Back in the days before I discovered girls, my life was pretty simple. I ran around and played. I read comics books. I watched TV. I was not very discriminate back then. I'd play any game or just run for the hell of it. I'd read any comic book, although I did prefer the funny animal type of comic. (I'd even read an issue of so of my sister's yucky love comic books.) And I'd watch almost anything on TV, bowing to the preferences of my parents or the occasional babysitter. But on Saturday mornings, I got to watch some of my favorites: Hopalong Cassidy and Captain Midnight.
I don't know why I liked Captain Midnight so much. Sure, the dreadful plots and acting made sense to my uncritical eye. And I don't remember the show having too much action, but I remember well how much I enjoyed Icky, Captain Midnight's sidekick, played by Sid Melton. When the show went into syndication the name "Captain Midnight" did not go with it. The producers did not own the name, so the show was retitled Jet Jackson, Flying Jackson, and every time the name Captain Midnight was uttered, the syndicated show would replace it with a very poorly dubbed "Jet Jackson." (This confused the hell out of me, but I continued watching the show anyway.)
Captain Midnight began on the radio. Jim Albright, a WWI Army pilot, gained the moniker after returning from a secret mission at the stroke of midnight. In 1938, when the radio program premiered, he was a private pilot who liked to help people. By 1940, however, he was to head the Secret Squadron, a paramilitary organization formed to battle espionage in the years leading up to our involvement in WWII. Not unsurprisingly, the villains they faced were nasty Germans and Japanese.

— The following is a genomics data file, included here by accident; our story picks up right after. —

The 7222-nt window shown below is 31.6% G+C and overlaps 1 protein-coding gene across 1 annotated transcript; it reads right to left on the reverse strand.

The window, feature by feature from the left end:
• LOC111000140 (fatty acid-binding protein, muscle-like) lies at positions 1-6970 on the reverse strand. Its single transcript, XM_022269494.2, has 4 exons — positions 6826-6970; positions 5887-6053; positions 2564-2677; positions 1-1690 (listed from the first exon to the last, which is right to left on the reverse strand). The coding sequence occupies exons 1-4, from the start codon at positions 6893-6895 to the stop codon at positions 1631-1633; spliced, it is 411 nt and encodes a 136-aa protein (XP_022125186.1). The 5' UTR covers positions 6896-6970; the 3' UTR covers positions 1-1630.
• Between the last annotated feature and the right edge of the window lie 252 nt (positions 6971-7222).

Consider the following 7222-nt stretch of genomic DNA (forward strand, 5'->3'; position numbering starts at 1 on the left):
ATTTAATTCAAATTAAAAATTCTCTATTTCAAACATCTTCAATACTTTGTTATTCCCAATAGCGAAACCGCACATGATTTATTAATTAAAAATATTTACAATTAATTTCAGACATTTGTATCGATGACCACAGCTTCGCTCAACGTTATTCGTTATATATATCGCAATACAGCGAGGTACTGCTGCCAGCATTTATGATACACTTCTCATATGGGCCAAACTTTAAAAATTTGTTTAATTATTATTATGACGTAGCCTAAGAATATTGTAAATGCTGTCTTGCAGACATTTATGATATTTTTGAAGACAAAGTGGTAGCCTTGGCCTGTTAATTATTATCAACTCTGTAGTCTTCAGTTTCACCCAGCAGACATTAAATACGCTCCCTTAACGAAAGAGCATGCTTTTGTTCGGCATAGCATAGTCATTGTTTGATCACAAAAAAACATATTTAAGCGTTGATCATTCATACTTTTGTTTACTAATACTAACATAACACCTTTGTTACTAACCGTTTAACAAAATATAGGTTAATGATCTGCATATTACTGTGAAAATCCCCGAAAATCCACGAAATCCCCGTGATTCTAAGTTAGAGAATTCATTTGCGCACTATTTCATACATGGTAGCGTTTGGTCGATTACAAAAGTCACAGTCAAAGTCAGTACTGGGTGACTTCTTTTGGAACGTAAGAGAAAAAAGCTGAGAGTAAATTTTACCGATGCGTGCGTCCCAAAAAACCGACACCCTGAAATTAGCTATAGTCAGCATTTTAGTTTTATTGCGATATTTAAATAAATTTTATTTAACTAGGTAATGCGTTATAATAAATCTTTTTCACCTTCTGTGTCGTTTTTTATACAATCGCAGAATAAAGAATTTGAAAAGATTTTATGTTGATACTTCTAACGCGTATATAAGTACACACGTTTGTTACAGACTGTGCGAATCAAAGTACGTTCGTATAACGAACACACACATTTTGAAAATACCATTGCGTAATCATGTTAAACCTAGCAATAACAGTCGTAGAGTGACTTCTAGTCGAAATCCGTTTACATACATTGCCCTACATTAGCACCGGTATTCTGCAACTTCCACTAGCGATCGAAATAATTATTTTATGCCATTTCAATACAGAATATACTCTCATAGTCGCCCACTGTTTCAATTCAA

With the end of the war, the Secret Squadron tackled criminals and enemies of America, both here and abroad.
Captain Midnight became a short-lived comic book from Dell in 1941 before it had a six-year run as a Fawcett comic from 1942-1948. Also in 1942, the character starred in his own newspaper comic strip. The background and characters here varied somewhat from the radio series in the comic strip and widely in the Fawcett comic. (The Fawcett comic also rebranded Albright as a genius scientist/inventor.)
A fifteen-episode movie serial was filmed in 1942 with Dave O'Brien in the title role. Here, Captain Midnight was a costumed hero and no mention was made of the Secret Squadron.
The television show from Screen Gems ran for 39 episodes from 1954 to 1956. The Captain (played by Richard Webb) was now a veteran of the Korean War and the Secret Squadron was now a private organization. The only holdover character was Ichabod (Icky) Mudd. Joining the cast was Aristotle "Tut" Jones, resident scientist, played by Olan Soule. The show was sponsored by Ovaltine, which claimed to be a healthy drink for kids. (My parents never bought Ovaltine, darn it!, so I only had it when I was over at friends' houses -- it was delicious and not as healthy as I had been led to believe.)
Today, Captain Midnight -- not Jet Jackson, please -- has been revived by both Moonstone Press and Dark Horse comics.
From October 12, 1955, an episode of Captain Midnight -- "The Frozen Men":